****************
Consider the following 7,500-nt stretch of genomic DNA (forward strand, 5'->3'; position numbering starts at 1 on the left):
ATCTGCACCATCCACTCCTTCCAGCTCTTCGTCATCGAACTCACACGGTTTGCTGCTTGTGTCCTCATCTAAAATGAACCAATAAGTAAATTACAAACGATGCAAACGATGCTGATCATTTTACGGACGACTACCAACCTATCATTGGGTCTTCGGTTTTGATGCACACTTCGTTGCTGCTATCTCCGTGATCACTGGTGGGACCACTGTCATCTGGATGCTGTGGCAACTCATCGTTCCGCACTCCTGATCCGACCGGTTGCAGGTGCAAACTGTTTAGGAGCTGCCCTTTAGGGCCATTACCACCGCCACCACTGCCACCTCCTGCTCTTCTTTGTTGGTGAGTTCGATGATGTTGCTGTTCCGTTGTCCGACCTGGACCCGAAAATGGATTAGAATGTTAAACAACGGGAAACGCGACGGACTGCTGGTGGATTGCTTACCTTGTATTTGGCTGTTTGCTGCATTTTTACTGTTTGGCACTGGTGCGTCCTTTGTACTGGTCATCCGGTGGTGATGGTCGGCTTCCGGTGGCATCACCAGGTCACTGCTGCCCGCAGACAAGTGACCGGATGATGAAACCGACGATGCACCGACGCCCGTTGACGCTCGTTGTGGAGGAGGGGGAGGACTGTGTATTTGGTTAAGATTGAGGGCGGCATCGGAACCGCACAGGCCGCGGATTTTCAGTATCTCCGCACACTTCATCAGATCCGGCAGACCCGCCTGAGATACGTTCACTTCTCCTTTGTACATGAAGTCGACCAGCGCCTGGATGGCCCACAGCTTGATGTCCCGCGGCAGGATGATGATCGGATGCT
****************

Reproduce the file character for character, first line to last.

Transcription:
Consider the following 7,500-nt stretch of genomic DNA (forward strand, 5'->3'; position numbering starts at 1 on the left):
ATCTGCACCATCCACTCCTTCCAGCTCTTCGTCATCGAACTCACACGGTTTGCTGCTTGTGTCCTCATCTAAAATGAACCAATAAGTAAATTACAAACGATGCAAACGATGCTGATCATTTTACGGACGACTACCAACCTATCATTGGGTCTTCGGTTTTGATGCACACTTCGTTGCTGCTATCTCCGTGATCACTGGTGGGACCACTGTCATCTGGATGCTGTGGCAACTCATCGTTCCGCACTCCTGATCCGACCGGTTGCAGGTGCAAACTGTTTAGGAGCTGCCCTTTAGGGCCATTACCACCGCCACCACTGCCACCTCCTGCTCTTCTTTGTTGGTGAGTTCGATGATGTTGCTGTTCCGTTGTCCGACCTGGACCCGAAAATGGATTAGAATGTTAAACAACGGGAAACGCGACGGACTGCTGGTGGATTGCTTACCTTGTATTTGGCTGTTTGCTGCATTTTTACTGTTTGGCACTGGTGCGTCCTTTGTACTGGTCATCCGGTGGTGATGGTCGGCTTCCGGTGGCATCACCAGGTCACTGCTGCCCGCAGACAAGTGACCGGATGATGAAACCGACGATGCACCGACGCCCGTTGACGCTCGTTGTGGAGGAGGGGGAGGACTGTGTATTTGGTTAAGATTGAGGGCGGCATCGGAACCGCACAGGCCGCGGATTTTCAGTATCTCCGCACACTTCATCAGATCCGGCAGACCCGCCTGAGATACGTTCACTTCTCCTTTGTACATGAAGTCGACCAGCGCCTGGATGGCCCACAGCTTGATGTCCCGCGGCAGGATGATGATCGGATGCT